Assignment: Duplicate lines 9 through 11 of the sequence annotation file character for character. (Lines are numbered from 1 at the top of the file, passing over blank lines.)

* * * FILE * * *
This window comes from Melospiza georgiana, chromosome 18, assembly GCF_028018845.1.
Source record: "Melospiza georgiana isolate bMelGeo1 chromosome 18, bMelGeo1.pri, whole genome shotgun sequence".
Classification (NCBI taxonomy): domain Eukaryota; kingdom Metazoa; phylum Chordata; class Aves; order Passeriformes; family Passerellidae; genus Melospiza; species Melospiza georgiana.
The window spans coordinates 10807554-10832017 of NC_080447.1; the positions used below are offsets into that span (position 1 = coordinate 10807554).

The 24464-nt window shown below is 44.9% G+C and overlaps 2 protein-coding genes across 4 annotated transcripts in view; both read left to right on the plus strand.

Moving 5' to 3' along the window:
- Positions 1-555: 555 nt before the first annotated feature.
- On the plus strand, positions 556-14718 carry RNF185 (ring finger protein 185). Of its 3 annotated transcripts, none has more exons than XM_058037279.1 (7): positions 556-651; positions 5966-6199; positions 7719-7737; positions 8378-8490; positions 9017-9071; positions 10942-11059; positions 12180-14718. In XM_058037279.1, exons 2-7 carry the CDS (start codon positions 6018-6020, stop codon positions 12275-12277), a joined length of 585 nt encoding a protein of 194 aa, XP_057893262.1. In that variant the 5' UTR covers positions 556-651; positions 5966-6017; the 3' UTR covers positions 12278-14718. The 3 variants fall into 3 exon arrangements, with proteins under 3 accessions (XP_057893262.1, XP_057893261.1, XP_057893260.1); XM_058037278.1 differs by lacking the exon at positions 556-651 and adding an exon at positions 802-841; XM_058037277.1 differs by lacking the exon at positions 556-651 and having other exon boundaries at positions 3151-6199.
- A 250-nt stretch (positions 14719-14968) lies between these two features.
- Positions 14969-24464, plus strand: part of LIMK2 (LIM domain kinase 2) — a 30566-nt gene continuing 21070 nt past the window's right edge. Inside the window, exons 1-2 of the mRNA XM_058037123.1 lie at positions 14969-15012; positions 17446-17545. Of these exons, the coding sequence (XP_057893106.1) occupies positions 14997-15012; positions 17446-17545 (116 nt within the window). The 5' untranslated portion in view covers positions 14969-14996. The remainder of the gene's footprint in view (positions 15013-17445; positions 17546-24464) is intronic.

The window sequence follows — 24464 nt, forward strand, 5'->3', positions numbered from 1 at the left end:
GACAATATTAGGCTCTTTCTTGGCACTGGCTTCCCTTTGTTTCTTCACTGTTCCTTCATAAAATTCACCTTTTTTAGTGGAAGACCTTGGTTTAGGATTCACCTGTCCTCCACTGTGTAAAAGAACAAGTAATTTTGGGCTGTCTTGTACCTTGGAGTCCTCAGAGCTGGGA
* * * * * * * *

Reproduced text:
- A 250-nt stretch (positions 14719-14968) lies between these two features.
- Positions 14969-24464, plus strand: part of LIMK2 (LIM domain kinase 2) — a 30566-nt gene continuing 21070 nt past the window's right edge. Inside the window, exons 1-2 of the mRNA XM_058037123.1 lie at positions 14969-15012; positions 17446-17545. Of these exons, the coding sequence (XP_057893106.1) occupies positions 14997-15012; positions 17446-17545 (116 nt within the window). The 5' untranslated portion in view covers positions 14969-14996. The remainder of the gene's footprint in view (positions 15013-17445; positions 17546-24464) is intronic.

The window sequence follows — 24464 nt, forward strand, 5'->3', positions numbered from 1 at the left end: